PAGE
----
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FINGER(1)		  BSD General Commands Manual		     FINGER(1)

     finger -- user information	lookup program

     finger [-lmpshoT] [user ...] [user@host ...]

     The finger	displays information about the system users.

     Options are:

     -s	   Finger displays the user's login name, real name, terminal name and
	   write status	(as a ``*'' before the terminal	name if	write permis-
	   sion	is denied), idle time, login time, and either office location
	   and office phone number, or the remote host.	If -h is given,	the
	   remote host is printed (the default).  If -o	is given, the office
	   location and	office phone number is printed instead.

	   Idle	time is	in minutes if it is a single integer, hours and	min-
	   utes	if a ``:'' is present, or days if a ``d'' is present.  Login
	   time	is displayed as	the dayname if less than 6 days, else month,
	   day;	hours and minutes, unless more than six	months ago, in which
	   case	the year is displayed rather than the hours and	minutes.

	   Unknown devices as well as nonexistent idle and login times are
	   displayed as	single asterisks.

     -h	   When	used in	conjunction with the -s	option,	the name of the	remote
	   host	is displayed instead of	the office location and	office phone.

     -o	   When	used in	conjunction with the -s	option,	the office location
	   and office phone information	is displayed instead of	the name of
	   the remote host.

     -l	   Produces a multi-line format	displaying all of the information de-
	   scribed for the -s option as	well as	the user's home	directory,
	   home	phone number, login shell, mail	status,	and the	contents of
	   the files ".forward", ".plan" and ".project"	from the user's	home

	   If idle time	is at least a minute and less than a day, it is	pre-
	   sented in the form ``hh:mm''.  Idle times greater than a day	are
	   presented as	``d day[s]hh:mm''.

	   Phone numbers specified as eleven digits are	printed	as ``+N-NNN-
	   NNN-NNNN''.	Numbers	specified as ten or seven digits are printed
	   as the appropriate subset of	that string.  Numbers specified	as
	   five	digits are printed as ``xN-NNNN''.  Numbers specified as four
	   digits are printed as ``xNNNN''.

	   If write permission is denied to the	device,	the phrase ``(messages
	   off)'' is appended to the line containing the device	name.  One en-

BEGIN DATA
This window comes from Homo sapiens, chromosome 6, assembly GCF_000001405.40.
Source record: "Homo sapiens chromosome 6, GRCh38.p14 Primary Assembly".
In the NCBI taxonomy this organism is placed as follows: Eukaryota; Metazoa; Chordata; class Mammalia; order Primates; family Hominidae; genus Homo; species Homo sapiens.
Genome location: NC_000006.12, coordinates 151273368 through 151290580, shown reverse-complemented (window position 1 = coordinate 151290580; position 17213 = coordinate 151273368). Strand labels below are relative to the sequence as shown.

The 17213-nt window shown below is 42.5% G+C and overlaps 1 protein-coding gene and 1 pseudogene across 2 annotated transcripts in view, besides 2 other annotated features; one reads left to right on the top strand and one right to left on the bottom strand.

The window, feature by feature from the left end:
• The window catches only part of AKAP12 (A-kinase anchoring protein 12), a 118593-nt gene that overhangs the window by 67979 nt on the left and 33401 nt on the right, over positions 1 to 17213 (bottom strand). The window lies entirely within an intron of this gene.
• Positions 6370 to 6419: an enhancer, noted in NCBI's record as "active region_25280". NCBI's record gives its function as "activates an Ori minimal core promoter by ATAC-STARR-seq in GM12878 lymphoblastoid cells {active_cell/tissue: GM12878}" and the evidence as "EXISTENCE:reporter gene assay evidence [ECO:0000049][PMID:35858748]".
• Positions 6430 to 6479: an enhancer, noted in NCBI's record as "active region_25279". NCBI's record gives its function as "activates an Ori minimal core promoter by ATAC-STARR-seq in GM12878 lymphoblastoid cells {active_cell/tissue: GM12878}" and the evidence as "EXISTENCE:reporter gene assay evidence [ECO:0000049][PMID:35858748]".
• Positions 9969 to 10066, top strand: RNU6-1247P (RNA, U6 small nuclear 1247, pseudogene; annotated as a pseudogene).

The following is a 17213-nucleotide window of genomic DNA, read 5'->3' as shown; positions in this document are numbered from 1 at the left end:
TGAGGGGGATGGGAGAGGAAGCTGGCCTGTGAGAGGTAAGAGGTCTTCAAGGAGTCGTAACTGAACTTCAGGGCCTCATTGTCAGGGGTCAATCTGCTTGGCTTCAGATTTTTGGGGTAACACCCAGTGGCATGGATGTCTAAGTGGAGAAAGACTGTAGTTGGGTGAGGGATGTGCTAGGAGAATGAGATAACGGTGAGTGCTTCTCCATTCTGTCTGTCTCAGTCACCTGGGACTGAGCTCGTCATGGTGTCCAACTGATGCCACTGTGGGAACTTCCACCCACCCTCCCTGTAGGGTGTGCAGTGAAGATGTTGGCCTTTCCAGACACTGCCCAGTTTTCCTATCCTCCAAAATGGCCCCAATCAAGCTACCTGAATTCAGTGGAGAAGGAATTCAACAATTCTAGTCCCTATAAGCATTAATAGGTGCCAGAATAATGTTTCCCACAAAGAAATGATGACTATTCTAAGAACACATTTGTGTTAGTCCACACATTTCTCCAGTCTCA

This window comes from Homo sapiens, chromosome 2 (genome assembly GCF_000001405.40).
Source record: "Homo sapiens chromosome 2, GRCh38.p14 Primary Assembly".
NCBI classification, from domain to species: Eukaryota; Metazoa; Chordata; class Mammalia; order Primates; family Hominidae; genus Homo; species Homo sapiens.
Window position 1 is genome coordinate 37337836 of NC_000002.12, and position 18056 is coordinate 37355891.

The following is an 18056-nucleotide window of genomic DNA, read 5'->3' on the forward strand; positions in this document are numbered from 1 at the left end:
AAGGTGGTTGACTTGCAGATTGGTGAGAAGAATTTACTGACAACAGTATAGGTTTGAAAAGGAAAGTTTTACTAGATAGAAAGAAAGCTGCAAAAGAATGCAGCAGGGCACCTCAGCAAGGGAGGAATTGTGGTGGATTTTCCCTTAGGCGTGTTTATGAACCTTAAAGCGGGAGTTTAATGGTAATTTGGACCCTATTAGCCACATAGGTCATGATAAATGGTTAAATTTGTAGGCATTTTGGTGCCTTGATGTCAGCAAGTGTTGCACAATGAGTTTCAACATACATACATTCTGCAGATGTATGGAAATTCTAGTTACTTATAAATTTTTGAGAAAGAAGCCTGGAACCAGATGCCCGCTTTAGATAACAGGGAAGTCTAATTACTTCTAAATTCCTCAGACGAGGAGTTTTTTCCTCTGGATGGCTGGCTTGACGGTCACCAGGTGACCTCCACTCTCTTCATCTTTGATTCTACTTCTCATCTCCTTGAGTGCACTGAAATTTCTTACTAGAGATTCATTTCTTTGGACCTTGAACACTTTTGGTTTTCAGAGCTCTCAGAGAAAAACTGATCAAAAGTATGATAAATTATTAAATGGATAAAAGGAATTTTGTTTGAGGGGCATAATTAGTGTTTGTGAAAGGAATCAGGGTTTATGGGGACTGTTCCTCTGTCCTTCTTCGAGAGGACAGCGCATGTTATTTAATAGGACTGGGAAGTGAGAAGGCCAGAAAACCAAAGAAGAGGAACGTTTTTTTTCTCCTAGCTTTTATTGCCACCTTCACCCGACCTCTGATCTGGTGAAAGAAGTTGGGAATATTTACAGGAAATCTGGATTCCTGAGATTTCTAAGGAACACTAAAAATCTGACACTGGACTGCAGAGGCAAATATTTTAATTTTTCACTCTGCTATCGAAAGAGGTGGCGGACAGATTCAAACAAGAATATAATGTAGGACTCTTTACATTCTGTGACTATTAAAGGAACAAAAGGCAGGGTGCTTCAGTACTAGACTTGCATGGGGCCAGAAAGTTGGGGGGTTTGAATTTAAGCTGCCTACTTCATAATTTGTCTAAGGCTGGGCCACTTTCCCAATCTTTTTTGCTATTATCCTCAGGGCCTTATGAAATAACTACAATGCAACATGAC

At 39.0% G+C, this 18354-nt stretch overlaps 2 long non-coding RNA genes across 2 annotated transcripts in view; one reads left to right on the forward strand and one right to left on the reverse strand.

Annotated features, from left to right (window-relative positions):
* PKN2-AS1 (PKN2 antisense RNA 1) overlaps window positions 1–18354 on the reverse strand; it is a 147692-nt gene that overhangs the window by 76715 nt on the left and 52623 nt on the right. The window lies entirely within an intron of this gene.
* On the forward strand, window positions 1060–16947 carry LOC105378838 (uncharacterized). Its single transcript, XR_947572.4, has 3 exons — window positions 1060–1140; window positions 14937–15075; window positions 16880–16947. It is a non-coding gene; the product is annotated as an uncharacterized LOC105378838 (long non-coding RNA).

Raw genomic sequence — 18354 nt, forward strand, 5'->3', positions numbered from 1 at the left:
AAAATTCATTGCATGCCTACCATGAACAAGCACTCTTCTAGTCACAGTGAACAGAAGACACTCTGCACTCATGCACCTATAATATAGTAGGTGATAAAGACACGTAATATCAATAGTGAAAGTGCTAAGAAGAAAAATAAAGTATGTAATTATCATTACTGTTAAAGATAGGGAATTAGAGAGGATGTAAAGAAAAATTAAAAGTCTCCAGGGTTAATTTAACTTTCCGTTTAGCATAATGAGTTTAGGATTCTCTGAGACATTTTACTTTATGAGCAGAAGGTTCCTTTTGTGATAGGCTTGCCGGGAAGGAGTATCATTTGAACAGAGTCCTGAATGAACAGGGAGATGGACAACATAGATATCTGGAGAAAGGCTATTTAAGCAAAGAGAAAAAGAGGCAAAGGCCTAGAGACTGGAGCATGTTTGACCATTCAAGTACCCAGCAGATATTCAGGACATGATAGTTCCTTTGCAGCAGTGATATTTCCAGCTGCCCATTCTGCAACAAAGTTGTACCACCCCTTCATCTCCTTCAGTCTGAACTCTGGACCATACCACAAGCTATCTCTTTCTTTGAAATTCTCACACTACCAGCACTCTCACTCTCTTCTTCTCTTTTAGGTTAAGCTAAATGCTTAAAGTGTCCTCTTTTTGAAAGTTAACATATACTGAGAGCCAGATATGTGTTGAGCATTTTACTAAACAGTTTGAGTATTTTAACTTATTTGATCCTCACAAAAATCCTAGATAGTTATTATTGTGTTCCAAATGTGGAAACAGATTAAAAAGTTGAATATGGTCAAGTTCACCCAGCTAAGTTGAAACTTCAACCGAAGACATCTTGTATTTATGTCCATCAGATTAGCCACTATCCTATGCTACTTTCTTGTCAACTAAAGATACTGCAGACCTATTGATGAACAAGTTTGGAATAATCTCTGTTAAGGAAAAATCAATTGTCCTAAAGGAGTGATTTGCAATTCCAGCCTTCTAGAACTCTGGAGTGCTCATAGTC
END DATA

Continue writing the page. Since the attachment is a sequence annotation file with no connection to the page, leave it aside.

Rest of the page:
try per user	is displayed with the -l option; if a user is logged
	   on multiple times, terminal information is repeated once per	login.

	   Mail	status is shown	as ``No	Mail.''	if there is no mail at all,
	   ``Mail last read DDD	MMM ## HH:MM YYYY (TZ)'' if the	person has
	   looked at their mailbox since new mail arriving, or ``New mail re-
	   ceived ...'', ``Unread since	...'' if they have new mail.

     -p	   Prevents the	-l option of finger from displaying the	contents of
	   the ".forward", ".plan" and ".project" files.

     -m	   Prevent matching of user names.  User is usually a login name; how-
	   ever, matching will also be done on the users' real names, unless
	   the -m option is supplied.  All name	matching performed by finger
	   is case insensitive.

     -T	   Disable the use of T/TCP (see ttcp(4) ). This option	is needed to
	   finger hosts	with a broken TCP implementation.

     If	no options are specified, finger defaults to the -l style output if
     operands are provided, otherwise to the -s	style.	Note that some fields
     may be missing, in	either format, if information is not available for

     If	no arguments are specified, finger will	print an entry for each	user
     currently logged into the system.

     Finger may	be used	to look	up users on a remote machine.  The format is
     to	specify	a user as "user@host", or "@host", where the default output
     format for	the former is the -l style, and	the default output format for
     the latter	is the -s style.  The -l option	is the only option that	may be
     passed to a remote	machine.

     If	the file ".nofinger" exists in the user's home directory, finger be-
     haves as if the user in question does not exist.

     Finger utilizes the following environment variable, if it exists:

     FINGER	 This variable may be set with favored options to finger.

     /var/log/lastlog  last login data base

     chpass(1),	w(1), who(1), ttcp(4).

     D.	Zimmerman, The Finger User Information Protocol, RFC 1288, December,

     The finger	command	appeared in 3.0BSD.

     The current FINGER	protocol RFC requires that the client keep the connec-
     tion fully	open until the server closes.  This prevents the use of	the
     optimal three-packet T/TCP	exchange.  (Servers which depend on this re-
     quirement are bogus but have nonetheless been observed in the Internet at

4th Berkeley Distribution	August 1, 1997	     4th Berkeley Distribution


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